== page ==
# Laboratory Study / Usability Test

In a usability test the effectiveness, efficiency, and satisfaction of an interactive application is evaluated.

Example of a usability test session

# Summary

A usability test is an evaluation method in which representative users work on typical tasks with a finished software or a prototype and are observed while interacting with the system. A usability test does not necessarily require fully functional software. Also, click dummies or paper sketches can be evaluated.

The most important aspect of a usability test is the participants. Only real users can judge whether a system is understandable and easy to use - in a usability test the participants should, therefore, correspond as closely as possible to the later end-users. The description of the user groups or personas provides a basis for the recruitment of appropriate participants.

Remote tests are a variant of usability tests. Various online services offer the possibility to conduct unmoderated tests. The participant runs the test alone on a private computer using written tasks and comment on his actions using thinking aloud. This method is suitable if there are no special requirements for the knowledge or training of test persons and the system is available on the web (i.e. mainly for websites aimed at end-users).

# Result

A usability test provides empirically proven problems with the interactive system.

# Approach

In a usability test, careful planning is crucial. As with heuristic evaluation, the part of the interactive system to be examined must be selected. Furthermore, representative test persons from the user group must be selected and invited. A schedule must be created for the test. In addition to the declaration of consent for the participants, the instructions for the moderator as well as test tasks must be prepared. Also, questionnaires are often used to collect socio-demographic data, previous experience with the system or to measure usability/user experience. Ideally, the usability test moderator should not be the UX expert himself in order to avoid any influence. The documentation of the usability test must also be defined in advance. The preparation of a usability test also includes a pre-test to check the test procedure and the test tasks.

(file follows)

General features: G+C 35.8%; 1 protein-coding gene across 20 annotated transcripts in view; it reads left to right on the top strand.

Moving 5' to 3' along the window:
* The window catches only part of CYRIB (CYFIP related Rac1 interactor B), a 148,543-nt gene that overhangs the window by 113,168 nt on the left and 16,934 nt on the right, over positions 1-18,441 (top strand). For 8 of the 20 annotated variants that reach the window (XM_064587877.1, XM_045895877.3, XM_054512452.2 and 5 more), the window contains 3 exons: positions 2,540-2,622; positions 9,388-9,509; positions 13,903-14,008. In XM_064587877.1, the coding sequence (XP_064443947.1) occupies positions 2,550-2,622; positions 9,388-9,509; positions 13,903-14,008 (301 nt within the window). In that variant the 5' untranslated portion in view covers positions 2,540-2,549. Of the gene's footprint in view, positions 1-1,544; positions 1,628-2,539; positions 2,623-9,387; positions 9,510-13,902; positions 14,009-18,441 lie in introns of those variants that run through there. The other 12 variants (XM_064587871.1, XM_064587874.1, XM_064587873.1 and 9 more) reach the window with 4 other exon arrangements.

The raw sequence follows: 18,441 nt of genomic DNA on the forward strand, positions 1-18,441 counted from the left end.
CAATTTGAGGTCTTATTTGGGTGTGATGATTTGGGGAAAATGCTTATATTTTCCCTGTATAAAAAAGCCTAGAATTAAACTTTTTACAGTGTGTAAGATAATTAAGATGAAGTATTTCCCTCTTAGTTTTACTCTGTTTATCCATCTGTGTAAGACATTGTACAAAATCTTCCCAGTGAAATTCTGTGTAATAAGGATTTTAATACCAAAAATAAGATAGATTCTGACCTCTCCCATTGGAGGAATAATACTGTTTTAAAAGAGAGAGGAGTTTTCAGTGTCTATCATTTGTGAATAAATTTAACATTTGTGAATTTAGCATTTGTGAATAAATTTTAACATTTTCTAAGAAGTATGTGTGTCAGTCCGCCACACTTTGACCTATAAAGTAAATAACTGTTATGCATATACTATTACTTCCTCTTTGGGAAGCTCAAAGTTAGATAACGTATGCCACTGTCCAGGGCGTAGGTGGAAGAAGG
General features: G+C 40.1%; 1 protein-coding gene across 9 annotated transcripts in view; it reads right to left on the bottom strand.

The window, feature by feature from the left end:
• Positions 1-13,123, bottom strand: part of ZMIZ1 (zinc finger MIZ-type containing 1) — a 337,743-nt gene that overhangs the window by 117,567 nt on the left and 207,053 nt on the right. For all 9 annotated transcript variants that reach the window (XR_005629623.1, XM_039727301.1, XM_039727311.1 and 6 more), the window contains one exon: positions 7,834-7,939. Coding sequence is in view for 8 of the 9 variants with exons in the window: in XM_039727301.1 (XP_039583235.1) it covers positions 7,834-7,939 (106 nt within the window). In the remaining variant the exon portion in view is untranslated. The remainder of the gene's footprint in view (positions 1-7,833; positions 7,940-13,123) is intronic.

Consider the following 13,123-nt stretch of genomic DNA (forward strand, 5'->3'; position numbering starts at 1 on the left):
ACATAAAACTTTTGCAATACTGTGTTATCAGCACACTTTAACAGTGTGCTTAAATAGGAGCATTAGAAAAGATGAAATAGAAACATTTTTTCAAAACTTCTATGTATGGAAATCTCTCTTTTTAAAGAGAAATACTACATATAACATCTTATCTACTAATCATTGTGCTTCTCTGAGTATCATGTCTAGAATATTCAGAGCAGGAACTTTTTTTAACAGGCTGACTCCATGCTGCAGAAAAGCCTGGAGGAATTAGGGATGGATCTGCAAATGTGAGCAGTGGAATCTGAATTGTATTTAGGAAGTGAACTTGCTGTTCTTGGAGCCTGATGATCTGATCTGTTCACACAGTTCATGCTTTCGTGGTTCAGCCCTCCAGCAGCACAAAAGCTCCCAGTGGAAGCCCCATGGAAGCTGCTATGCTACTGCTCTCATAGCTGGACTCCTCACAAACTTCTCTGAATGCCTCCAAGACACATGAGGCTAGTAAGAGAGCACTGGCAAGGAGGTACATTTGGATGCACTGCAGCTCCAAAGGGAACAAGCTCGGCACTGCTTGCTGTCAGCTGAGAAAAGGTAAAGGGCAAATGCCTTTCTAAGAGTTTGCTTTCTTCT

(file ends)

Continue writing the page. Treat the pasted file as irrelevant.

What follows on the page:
The test itself proceeds as follows: After a welcome and briefing of the test person by the moderator of the test, the participant is asked to solve some tasks with the software or the prototype. The participant should comment out loud what he is doing (" thinking aloud"). During the test, the moderator makes sure that the participant keeps thinking aloud and inquires if the participant's behaviour is not comprehensible. If the test is recorded on video, it can be transferred to an observer room so that customers and project members can watch the test. Otherwise, an observer is often present to document the usability test using an observation sheet.

After the usability test, the recordings and, if applicable, the questionnaire must be evaluated and prepared for documentation.

# Utilities and templates

# Advantages

The knowledge gained during a usability test is very high. The problems found in a usability test correspond with a high probability to difficulties in use in a real context.

# Disadvantages

The effort involved in a usability test is very high, both during preparation and evaluation. In addition, the results can be influenced by the experiment leader or the observer and the participants show a desired rather than an actual behaviour. Often results obtained in a laboratory study are only applicable to the real environment to a limited extent. Furthermore, only a part of the interactive system or individual use cases can be evaluated in a laboratory study.

# References